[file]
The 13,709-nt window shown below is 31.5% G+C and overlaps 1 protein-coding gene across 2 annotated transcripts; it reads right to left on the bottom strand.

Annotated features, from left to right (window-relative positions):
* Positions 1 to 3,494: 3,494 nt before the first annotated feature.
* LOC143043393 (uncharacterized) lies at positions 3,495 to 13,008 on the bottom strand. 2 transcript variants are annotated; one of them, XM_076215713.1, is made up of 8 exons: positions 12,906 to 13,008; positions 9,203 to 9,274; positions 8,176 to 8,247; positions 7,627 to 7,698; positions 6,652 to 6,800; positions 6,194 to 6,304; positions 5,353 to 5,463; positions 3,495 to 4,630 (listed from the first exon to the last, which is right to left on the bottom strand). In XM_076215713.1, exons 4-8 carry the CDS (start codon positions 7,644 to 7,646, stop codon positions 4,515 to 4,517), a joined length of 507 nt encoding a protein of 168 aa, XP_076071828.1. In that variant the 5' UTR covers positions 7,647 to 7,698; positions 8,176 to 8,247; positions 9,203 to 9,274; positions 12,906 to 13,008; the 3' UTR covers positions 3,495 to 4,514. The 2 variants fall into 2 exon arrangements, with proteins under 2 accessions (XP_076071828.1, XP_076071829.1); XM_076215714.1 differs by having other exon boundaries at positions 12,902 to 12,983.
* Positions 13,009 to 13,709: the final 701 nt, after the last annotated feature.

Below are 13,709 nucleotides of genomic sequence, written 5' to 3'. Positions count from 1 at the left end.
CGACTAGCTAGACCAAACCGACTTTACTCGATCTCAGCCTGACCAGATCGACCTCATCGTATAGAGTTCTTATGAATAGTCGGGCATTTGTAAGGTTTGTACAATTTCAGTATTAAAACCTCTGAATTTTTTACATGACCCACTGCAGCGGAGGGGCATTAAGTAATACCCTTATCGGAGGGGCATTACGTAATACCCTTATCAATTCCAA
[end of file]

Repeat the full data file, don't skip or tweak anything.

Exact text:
The 13,709-nt window shown below is 31.5% G+C and overlaps 1 protein-coding gene across 2 annotated transcripts; it reads right to left on the bottom strand.

Annotated features, from left to right (window-relative positions):
* Positions 1 to 3,494: 3,494 nt before the first annotated feature.
* LOC143043393 (uncharacterized) lies at positions 3,495 to 13,008 on the bottom strand. 2 transcript variants are annotated; one of them, XM_076215713.1, is made up of 8 exons: positions 12,906 to 13,008; positions 9,203 to 9,274; positions 8,176 to 8,247; positions 7,627 to 7,698; positions 6,652 to 6,800; positions 6,194 to 6,304; positions 5,353 to 5,463; positions 3,495 to 4,630 (listed from the first exon to the last, which is right to left on the bottom strand). In XM_076215713.1, exons 4-8 carry the CDS (start codon positions 7,644 to 7,646, stop codon positions 4,515 to 4,517), a joined length of 507 nt encoding a protein of 168 aa, XP_076071828.1. In that variant the 5' UTR covers positions 7,647 to 7,698; positions 8,176 to 8,247; positions 9,203 to 9,274; positions 12,906 to 13,008; the 3' UTR covers positions 3,495 to 4,514. The 2 variants fall into 2 exon arrangements, with proteins under 2 accessions (XP_076071828.1, XP_076071829.1); XM_076215714.1 differs by having other exon boundaries at positions 12,902 to 12,983.
* Positions 13,009 to 13,709: the final 701 nt, after the last annotated feature.

Below are 13,709 nucleotides of genomic sequence, written 5' to 3'. Positions count from 1 at the left end.
CGACTAGCTAGACCAAACCGACTTTACTCGATCTCAGCCTGACCAGATCGACCTCATCGTATAGAGTTCTTATGAATAGTCGGGCATTTGTAAGGTTTGTACAATTTCAGTATTAAAACCTCTGAATTTTTTACATGACCCACTGCAGCGGAGGGGCATTAAGTAATACCCTTATCGGAGGGGCATTACGTAATACCCTTATCAATTCCAA